Tuesday, April 26 was the third “Super Tuesday” in the 2016 Democratic and Republican presidential primaries.
Five of the presidential candidates competed in Delaware, Connecticut, Rhode Island, Maryland, and Pennsylvania, with 384 delegates up for grabs for the Democrats and 118 for the Republicans.
Donald Trump swept across all five states, slamming the door on any hope Ted Cruz, John Kasich and the “Stop Trump” movement might’ve had in denying his chances of getting the nomination of the party.
Bernie Sanders won Rhode Island, gaining 13 of the 24 delegates, however Hillary Clinton took the other four states and gained 206 delegates, leaving Sanders with 146.
Any road to the nomination for Sanders, disbarring another wild, stranger-than-fiction moment in this election cycle, has ended.
Sanders said he’ll stay in the race, in hopes of pushing the Democratic party and Clinton further to the left and keeping them there.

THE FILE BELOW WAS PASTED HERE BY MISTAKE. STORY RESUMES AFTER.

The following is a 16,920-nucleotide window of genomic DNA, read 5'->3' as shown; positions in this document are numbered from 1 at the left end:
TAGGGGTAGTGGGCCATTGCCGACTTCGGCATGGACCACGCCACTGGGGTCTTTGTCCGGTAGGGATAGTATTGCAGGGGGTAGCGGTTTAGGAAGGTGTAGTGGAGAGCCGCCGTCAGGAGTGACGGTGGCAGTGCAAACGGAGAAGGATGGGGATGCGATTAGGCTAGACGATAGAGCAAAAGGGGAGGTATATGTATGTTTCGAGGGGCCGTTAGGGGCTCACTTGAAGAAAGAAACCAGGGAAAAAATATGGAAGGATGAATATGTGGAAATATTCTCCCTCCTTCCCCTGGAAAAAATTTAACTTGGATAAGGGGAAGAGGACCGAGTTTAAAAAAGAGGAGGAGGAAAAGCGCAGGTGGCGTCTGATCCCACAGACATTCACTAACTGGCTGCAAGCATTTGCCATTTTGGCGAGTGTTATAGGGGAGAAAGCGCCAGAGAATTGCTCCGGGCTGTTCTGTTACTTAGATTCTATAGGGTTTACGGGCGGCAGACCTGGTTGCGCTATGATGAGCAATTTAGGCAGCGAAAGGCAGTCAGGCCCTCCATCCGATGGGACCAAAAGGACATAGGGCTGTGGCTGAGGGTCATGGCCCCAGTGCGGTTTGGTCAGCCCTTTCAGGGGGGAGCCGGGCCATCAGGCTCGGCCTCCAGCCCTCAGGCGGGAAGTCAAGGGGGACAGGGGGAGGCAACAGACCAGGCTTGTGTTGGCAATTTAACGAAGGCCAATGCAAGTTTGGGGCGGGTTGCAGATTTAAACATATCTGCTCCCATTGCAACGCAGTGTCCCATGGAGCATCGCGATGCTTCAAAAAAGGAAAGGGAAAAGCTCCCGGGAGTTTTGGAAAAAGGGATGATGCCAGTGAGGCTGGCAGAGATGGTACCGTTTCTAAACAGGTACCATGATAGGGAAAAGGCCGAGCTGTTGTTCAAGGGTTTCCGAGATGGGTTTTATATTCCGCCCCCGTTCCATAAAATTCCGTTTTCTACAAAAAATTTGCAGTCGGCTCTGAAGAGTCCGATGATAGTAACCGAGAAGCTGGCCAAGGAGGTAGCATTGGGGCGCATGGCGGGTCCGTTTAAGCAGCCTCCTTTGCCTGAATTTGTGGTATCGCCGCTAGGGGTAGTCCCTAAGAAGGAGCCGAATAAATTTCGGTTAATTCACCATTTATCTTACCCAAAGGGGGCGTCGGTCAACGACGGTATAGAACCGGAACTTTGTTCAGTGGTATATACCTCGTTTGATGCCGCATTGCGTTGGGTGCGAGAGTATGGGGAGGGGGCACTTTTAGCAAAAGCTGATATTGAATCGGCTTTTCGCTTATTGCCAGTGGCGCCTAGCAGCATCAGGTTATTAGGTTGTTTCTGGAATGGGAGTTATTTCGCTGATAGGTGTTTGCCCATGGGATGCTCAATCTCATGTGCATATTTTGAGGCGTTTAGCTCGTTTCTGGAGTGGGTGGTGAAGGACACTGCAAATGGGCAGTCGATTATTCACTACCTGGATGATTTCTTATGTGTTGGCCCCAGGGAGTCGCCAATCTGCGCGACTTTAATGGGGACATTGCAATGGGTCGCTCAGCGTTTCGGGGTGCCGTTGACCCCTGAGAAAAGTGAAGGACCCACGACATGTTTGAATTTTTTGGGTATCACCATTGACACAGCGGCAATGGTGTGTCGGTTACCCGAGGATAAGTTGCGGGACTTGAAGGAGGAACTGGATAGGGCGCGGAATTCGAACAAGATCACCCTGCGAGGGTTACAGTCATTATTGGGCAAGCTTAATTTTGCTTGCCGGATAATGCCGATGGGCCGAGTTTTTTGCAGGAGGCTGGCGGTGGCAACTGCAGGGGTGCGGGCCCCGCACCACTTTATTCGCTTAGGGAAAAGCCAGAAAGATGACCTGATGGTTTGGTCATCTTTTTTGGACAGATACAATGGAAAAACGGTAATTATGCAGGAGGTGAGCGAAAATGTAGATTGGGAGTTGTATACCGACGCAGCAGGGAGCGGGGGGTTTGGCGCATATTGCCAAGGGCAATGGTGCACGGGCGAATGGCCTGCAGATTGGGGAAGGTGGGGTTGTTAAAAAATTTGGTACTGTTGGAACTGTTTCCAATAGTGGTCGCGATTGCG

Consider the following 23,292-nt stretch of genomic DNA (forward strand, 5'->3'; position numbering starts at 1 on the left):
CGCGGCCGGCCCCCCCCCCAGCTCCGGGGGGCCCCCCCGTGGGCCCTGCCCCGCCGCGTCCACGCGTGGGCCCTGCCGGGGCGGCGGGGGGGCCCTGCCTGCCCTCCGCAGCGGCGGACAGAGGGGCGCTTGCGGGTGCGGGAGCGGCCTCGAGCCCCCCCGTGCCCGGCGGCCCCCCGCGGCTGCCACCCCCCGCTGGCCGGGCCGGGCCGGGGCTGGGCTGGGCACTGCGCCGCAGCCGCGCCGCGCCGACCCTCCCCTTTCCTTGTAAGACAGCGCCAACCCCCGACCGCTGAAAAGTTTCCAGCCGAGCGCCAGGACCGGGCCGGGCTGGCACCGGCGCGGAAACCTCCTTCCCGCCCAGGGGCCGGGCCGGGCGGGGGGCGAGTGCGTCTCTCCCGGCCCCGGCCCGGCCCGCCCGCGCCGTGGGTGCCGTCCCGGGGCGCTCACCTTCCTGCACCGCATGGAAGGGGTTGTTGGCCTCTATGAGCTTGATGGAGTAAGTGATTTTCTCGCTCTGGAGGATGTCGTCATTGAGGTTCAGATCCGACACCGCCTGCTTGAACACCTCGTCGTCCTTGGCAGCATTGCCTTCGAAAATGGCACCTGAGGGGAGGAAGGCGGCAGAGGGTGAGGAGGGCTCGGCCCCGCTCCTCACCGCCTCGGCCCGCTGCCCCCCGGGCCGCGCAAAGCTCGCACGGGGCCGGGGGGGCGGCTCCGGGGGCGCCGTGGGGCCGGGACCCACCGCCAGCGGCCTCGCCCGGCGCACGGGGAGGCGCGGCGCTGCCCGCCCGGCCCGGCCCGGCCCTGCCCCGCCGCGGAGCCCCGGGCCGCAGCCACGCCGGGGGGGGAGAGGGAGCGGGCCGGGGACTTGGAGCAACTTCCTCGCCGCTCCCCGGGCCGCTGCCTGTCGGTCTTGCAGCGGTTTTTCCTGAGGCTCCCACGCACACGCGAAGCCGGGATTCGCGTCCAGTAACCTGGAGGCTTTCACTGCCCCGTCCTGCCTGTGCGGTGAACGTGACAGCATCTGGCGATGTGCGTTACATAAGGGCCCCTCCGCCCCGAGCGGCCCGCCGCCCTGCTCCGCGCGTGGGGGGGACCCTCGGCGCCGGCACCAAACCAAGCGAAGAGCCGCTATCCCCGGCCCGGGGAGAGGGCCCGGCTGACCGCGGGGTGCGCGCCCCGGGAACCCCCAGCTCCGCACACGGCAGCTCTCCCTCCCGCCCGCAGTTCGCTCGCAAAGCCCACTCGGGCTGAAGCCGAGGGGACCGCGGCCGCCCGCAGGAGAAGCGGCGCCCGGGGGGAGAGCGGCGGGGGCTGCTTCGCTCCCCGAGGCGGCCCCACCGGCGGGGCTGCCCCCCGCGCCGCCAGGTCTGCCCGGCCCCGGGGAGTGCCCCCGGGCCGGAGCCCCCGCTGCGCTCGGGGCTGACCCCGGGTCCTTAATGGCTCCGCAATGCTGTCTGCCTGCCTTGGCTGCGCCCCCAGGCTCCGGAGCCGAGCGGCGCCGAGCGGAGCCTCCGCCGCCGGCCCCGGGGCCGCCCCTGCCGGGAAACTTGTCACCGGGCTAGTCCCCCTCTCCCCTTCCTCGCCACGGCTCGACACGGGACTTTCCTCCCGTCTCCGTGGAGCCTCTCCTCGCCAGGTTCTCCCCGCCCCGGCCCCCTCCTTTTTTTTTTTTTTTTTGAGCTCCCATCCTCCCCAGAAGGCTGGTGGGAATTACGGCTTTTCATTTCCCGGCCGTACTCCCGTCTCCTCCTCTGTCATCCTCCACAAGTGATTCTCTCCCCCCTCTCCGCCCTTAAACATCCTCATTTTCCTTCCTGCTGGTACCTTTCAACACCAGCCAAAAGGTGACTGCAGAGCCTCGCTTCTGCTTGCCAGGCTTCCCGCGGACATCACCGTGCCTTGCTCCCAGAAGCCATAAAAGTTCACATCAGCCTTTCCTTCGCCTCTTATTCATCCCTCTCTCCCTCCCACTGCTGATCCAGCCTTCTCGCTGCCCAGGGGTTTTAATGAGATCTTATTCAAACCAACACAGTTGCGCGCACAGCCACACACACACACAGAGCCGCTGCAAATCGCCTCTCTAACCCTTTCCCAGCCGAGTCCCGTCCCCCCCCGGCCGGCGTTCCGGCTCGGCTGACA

Trump now has 953 total delegates of the 1,237 required for him to secure the Republican nomination.
Clinton stands at 1,650 of the 2,383 delegates required to win the nomination, including flexible superdelegates, she stands at 2,151 of the 2,383 the Republican party does not have superdelegates.
It’s likely, that for the first time in American history two major political parties would nominate candidates with negative favorability ratings.
California’s primary is June 5